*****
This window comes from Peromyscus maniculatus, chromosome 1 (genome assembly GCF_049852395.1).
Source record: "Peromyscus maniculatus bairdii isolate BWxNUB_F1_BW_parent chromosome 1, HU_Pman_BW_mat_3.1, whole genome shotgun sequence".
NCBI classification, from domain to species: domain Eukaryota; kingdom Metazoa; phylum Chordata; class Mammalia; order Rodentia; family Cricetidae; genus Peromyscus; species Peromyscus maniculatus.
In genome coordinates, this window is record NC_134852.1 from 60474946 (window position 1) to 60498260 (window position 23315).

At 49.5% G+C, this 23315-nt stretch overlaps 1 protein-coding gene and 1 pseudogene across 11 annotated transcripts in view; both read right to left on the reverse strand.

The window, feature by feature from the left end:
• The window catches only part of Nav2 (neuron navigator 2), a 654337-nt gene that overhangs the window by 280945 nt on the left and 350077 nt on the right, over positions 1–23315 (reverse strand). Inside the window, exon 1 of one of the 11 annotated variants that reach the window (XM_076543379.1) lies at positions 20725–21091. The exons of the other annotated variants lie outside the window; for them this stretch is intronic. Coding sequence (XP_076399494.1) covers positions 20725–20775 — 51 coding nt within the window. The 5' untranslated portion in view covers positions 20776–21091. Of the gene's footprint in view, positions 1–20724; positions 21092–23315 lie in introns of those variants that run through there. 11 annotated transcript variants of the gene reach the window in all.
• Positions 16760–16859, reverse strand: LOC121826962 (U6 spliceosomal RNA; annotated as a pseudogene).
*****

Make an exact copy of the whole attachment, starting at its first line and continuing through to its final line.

This window comes from Peromyscus maniculatus, chromosome 1 (genome assembly GCF_049852395.1).
Source record: "Peromyscus maniculatus bairdii isolate BWxNUB_F1_BW_parent chromosome 1, HU_Pman_BW_mat_3.1, whole genome shotgun sequence".
NCBI classification, from domain to species: domain Eukaryota; kingdom Metazoa; phylum Chordata; class Mammalia; order Rodentia; family Cricetidae; genus Peromyscus; species Peromyscus maniculatus.
In genome coordinates, this window is record NC_134852.1 from 60474946 (window position 1) to 60498260 (window position 23315).

At 49.5% G+C, this 23315-nt stretch overlaps 1 protein-coding gene and 1 pseudogene across 11 annotated transcripts in view; both read right to left on the reverse strand.

The window, feature by feature from the left end:
• The window catches only part of Nav2 (neuron navigator 2), a 654337-nt gene that overhangs the window by 280945 nt on the left and 350077 nt on the right, over positions 1–23315 (reverse strand). Inside the window, exon 1 of one of the 11 annotated variants that reach the window (XM_076543379.1) lies at positions 20725–21091. The exons of the other annotated variants lie outside the window; for them this stretch is intronic. Coding sequence (XP_076399494.1) covers positions 20725–20775 — 51 coding nt within the window. The 5' untranslated portion in view covers positions 20776–21091. Of the gene's footprint in view, positions 1–20724; positions 21092–23315 lie in introns of those variants that run through there. 11 annotated transcript variants of the gene reach the window in all.
• Positions 16760–16859, reverse strand: LOC121826962 (U6 spliceosomal RNA; annotated as a pseudogene).